Recently, a fictitious report about polygamy in Eritrea becoming national policy was widely circulated across various international media outlets. While the story was a complete and utter hoax, littered with innumerable fabrications and falsehoods – easily revealed by simple, perfunctory background research – its broad dissemination poignantly encapsulates how general coverage of and journalistic practice toward Eritrea are so problematic.
The only things missing from the entire fiasco – beyond rationality and critical thinking – were the stigmatized, clichéd imagery and lazy descriptions about “lions in the backyard” and natives brandishing spears while adorned with traditional loincloths and war paint. Effectively, the story is a relic of a bygone era, characterized by a different paradigm where, for outsiders, Africa “proper,” to utilize Hegel’s moniker, was a land of an “Unhistorical, Undeveloped Spirit,” exhibiting “…man in his completely wild and untamed state” (91; 93).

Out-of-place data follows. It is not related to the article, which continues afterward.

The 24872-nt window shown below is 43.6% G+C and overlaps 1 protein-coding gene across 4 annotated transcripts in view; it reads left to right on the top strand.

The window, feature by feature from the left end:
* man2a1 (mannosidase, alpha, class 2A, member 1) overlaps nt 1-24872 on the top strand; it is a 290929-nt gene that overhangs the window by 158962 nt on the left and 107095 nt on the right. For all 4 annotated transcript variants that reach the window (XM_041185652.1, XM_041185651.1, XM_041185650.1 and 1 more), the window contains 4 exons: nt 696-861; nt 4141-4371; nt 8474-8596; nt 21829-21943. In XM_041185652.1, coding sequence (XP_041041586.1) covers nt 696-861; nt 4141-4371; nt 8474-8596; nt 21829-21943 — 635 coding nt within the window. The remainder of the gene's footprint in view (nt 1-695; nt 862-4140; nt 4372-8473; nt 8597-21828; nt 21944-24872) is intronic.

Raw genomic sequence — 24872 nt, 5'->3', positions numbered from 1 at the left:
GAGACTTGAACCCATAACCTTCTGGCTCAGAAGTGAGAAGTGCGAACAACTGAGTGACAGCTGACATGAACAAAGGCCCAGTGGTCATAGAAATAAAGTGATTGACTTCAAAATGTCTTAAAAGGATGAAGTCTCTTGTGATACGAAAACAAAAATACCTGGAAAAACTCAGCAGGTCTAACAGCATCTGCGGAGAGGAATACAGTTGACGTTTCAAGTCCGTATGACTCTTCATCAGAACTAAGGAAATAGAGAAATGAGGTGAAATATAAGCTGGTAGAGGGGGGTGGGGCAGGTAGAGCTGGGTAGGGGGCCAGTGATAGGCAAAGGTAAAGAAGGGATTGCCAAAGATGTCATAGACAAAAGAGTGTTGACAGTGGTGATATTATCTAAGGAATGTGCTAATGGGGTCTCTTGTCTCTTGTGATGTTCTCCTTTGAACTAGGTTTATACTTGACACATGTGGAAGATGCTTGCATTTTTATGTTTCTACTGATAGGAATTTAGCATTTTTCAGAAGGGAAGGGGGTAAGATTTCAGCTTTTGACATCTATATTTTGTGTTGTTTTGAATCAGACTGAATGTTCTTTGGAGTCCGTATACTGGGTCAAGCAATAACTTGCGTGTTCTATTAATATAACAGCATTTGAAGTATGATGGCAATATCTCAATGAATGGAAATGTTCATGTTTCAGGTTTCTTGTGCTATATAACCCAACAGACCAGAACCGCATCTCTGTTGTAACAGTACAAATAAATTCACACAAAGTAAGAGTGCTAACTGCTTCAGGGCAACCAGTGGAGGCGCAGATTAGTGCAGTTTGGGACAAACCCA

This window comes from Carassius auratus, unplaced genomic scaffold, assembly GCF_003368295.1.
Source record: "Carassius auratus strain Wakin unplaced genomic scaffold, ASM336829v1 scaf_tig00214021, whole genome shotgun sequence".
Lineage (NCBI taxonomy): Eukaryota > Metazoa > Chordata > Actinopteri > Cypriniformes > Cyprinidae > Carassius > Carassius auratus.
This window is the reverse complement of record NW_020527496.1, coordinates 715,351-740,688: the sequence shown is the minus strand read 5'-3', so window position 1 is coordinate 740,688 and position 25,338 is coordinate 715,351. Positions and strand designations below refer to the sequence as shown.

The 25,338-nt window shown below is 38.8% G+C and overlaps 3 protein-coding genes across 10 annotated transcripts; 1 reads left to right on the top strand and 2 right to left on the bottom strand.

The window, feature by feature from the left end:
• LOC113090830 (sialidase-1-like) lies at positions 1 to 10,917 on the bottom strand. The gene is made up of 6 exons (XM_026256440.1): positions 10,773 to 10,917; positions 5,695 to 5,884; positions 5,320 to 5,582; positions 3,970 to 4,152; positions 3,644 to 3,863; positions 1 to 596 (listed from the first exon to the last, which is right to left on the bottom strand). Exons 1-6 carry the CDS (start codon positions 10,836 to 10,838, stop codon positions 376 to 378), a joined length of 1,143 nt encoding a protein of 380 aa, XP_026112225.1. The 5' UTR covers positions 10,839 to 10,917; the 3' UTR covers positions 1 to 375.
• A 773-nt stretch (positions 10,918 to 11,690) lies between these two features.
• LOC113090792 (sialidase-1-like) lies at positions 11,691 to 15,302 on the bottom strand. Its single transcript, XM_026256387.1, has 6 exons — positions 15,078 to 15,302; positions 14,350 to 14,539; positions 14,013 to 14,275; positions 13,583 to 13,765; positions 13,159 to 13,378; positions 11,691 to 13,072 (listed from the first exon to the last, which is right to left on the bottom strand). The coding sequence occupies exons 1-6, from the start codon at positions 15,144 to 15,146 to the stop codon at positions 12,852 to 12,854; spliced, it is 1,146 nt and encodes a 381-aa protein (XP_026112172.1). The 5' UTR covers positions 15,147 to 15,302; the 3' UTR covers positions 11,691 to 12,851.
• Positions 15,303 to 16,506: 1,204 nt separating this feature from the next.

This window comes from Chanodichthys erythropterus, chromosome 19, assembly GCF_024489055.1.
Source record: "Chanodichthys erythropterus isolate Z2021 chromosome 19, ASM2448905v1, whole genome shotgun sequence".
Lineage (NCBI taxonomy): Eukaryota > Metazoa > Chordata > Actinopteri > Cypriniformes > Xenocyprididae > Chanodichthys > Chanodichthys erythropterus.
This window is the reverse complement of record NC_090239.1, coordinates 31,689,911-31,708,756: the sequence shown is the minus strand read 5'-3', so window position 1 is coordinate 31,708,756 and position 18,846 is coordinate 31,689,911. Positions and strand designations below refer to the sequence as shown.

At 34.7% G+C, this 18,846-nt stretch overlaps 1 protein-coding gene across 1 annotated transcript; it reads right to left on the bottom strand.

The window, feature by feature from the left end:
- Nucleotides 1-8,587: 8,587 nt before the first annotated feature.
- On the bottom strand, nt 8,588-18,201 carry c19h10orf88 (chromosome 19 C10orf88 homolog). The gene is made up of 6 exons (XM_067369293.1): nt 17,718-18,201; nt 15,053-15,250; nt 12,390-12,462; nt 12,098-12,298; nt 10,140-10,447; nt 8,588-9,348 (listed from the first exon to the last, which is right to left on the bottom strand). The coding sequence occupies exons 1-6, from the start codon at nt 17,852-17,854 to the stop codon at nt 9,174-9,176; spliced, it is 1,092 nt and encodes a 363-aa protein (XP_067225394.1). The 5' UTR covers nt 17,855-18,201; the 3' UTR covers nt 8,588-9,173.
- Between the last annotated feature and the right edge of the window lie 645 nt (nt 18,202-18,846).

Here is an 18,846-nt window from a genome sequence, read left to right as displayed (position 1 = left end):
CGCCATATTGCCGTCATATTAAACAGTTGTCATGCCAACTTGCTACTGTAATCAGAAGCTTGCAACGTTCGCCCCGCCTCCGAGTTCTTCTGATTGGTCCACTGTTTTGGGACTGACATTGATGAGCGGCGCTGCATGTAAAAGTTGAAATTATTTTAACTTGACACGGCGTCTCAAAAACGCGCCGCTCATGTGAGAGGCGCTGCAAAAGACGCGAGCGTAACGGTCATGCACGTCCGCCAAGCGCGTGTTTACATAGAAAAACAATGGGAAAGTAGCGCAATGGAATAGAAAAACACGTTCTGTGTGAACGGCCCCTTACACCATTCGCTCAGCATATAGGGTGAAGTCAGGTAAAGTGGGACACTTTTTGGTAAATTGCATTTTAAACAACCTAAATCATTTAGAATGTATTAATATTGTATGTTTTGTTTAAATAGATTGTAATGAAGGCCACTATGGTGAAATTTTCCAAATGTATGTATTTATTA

Furthermore, the story was particularly troubling due to its highly denigrating portrayal of Eritrean institutions and culture and its extremely degrading reflection of Eritrean women, who are key components of Eritrean families, communities, and society. Much of the risible response to the story emanates from the fact that it regurgitated outdated, paternalistic, and grossly inaccurate images and depictions of “Third World” women (e.g. being inefficacious, poor, residing in hovels, having too many children, illiterate, ignorant, tradition-bound, victimized, and either dependent on a man for survival or impoverished because they lack one). Images are powerful and potent; when they are replayed and repeated incessantly and uncritically, they strengthen harmful stereotypes and legitimate long-standing inequalities. The longest African independence war of the 1900s, and amongst the most destructive, Eritrea’s three decades long struggle was about far more than just political emancipation. Rather, it sought to usher in a complete and radical socio-economic and cultural transformation of society. Accordingly, an important dimension of the struggle – giving special attention to egalitarian, popular democratic principles and ideals – was a particular focus on women’s and gender-related issues. No longer would women be viewed narrowly as secondary, subordinate figures within society; instead, they would stand proudly as full equals to men. Embodying the notion of equality through struggle, valiant Eritrean women served honorably, fought bravely, and sacrificed greatly alongside men in the labyrinth-like trenches, on the battlefields, and across the front lines. Ultimately, women would prove absolutely critical to the eventual achievement of independence. In a similar vein, since independence Eritrean women have been key drivers of the nation’s pursuit of a broad range of national development objectives.